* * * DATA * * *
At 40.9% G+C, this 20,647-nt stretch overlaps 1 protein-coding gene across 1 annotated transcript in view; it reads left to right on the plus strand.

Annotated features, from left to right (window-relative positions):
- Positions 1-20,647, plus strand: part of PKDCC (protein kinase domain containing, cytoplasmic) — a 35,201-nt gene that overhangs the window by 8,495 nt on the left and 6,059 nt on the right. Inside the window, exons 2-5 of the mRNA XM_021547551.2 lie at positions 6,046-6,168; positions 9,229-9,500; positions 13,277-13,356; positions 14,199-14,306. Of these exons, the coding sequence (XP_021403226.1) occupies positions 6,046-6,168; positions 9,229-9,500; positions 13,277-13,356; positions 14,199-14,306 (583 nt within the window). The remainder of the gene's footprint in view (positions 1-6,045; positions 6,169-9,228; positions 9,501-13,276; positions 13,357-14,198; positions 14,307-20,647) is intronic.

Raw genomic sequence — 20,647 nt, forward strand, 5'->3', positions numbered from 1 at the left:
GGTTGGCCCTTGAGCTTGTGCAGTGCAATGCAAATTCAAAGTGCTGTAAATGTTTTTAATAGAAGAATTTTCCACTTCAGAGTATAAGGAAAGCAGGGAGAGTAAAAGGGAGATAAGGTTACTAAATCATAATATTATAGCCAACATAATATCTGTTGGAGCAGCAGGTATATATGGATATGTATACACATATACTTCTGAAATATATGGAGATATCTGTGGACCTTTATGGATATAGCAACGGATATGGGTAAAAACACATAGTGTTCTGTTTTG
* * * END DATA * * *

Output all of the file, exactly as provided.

At 40.9% G+C, this 20,647-nt stretch overlaps 1 protein-coding gene across 1 annotated transcript in view; it reads left to right on the plus strand.

Annotated features, from left to right (window-relative positions):
- Positions 1-20,647, plus strand: part of PKDCC (protein kinase domain containing, cytoplasmic) — a 35,201-nt gene that overhangs the window by 8,495 nt on the left and 6,059 nt on the right. Inside the window, exons 2-5 of the mRNA XM_021547551.2 lie at positions 6,046-6,168; positions 9,229-9,500; positions 13,277-13,356; positions 14,199-14,306. Of these exons, the coding sequence (XP_021403226.1) occupies positions 6,046-6,168; positions 9,229-9,500; positions 13,277-13,356; positions 14,199-14,306 (583 nt within the window). The remainder of the gene's footprint in view (positions 1-6,045; positions 6,169-9,228; positions 9,501-13,276; positions 13,357-14,198; positions 14,307-20,647) is intronic.

Raw genomic sequence — 20,647 nt, forward strand, 5'->3', positions numbered from 1 at the left:
GGTTGGCCCTTGAGCTTGTGCAGTGCAATGCAAATTCAAAGTGCTGTAAATGTTTTTAATAGAAGAATTTTCCACTTCAGAGTATAAGGAAAGCAGGGAGAGTAAAAGGGAGATAAGGTTACTAAATCATAATATTATAGCCAACATAATATCTGTTGGAGCAGCAGGTATATATGGATATGTATACACATATACTTCTGAAATATATGGAGATATCTGTGGACCTTTATGGATATAGCAACGGATATGGGTAAAAACACATAGTGTTCTGTTTTG